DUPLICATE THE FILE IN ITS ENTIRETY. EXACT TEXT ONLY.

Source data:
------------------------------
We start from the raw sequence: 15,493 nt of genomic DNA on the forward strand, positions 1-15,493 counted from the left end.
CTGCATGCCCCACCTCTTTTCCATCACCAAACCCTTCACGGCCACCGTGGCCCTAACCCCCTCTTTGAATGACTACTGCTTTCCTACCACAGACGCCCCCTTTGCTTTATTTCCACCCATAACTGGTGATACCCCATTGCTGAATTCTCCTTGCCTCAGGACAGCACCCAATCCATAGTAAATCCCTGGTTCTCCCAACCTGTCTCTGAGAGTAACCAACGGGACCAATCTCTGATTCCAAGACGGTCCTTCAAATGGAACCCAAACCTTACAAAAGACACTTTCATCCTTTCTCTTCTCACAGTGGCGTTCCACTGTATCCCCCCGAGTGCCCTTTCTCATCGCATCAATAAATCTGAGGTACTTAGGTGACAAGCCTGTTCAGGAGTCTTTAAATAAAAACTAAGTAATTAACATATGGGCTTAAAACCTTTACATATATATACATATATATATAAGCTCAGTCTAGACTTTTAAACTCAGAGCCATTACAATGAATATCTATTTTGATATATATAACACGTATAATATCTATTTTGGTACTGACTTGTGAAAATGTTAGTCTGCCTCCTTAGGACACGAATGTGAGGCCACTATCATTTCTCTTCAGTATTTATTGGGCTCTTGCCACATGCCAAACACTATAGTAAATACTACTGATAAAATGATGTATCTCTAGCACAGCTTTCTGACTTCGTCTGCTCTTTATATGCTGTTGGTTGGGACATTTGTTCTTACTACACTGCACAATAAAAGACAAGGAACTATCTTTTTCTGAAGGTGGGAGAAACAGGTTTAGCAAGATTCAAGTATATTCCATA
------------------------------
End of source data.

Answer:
We start from the raw sequence: 15,493 nt of genomic DNA on the forward strand, positions 1-15,493 counted from the left end.
CTGCATGCCCCACCTCTTTTCCATCACCAAACCCTTCACGGCCACCGTGGCCCTAACCCCCTCTTTGAATGACTACTGCTTTCCTACCACAGACGCCCCCTTTGCTTTATTTCCACCCATAACTGGTGATACCCCATTGCTGAATTCTCCTTGCCTCAGGACAGCACCCAATCCATAGTAAATCCCTGGTTCTCCCAACCTGTCTCTGAGAGTAACCAACGGGACCAATCTCTGATTCCAAGACGGTCCTTCAAATGGAACCCAAACCTTACAAAAGACACTTTCATCCTTTCTCTTCTCACAGTGGCGTTCCACTGTATCCCCCCGAGTGCCCTTTCTCATCGCATCAATAAATCTGAGGTACTTAGGTGACAAGCCTGTTCAGGAGTCTTTAAATAAAAACTAAGTAATTAACATATGGGCTTAAAACCTTTACATATATATACATATATATATAAGCTCAGTCTAGACTTTTAAACTCAGAGCCATTACAATGAATATCTATTTTGATATATATAACACGTATAATATCTATTTTGGTACTGACTTGTGAAAATGTTAGTCTGCCTCCTTAGGACACGAATGTGAGGCCACTATCATTTCTCTTCAGTATTTATTGGGCTCTTGCCACATGCCAAACACTATAGTAAATACTACTGATAAAATGATGTATCTCTAGCACAGCTTTCTGACTTCGTCTGCTCTTTATATGCTGTTGGTTGGGACATTTGTTCTTACTACACTGCACAATAAAAGACAAGGAACTATCTTTTTCTGAAGGTGGGAGAAACAGGTTTAGCAAGATTCAAGTATATTCCATA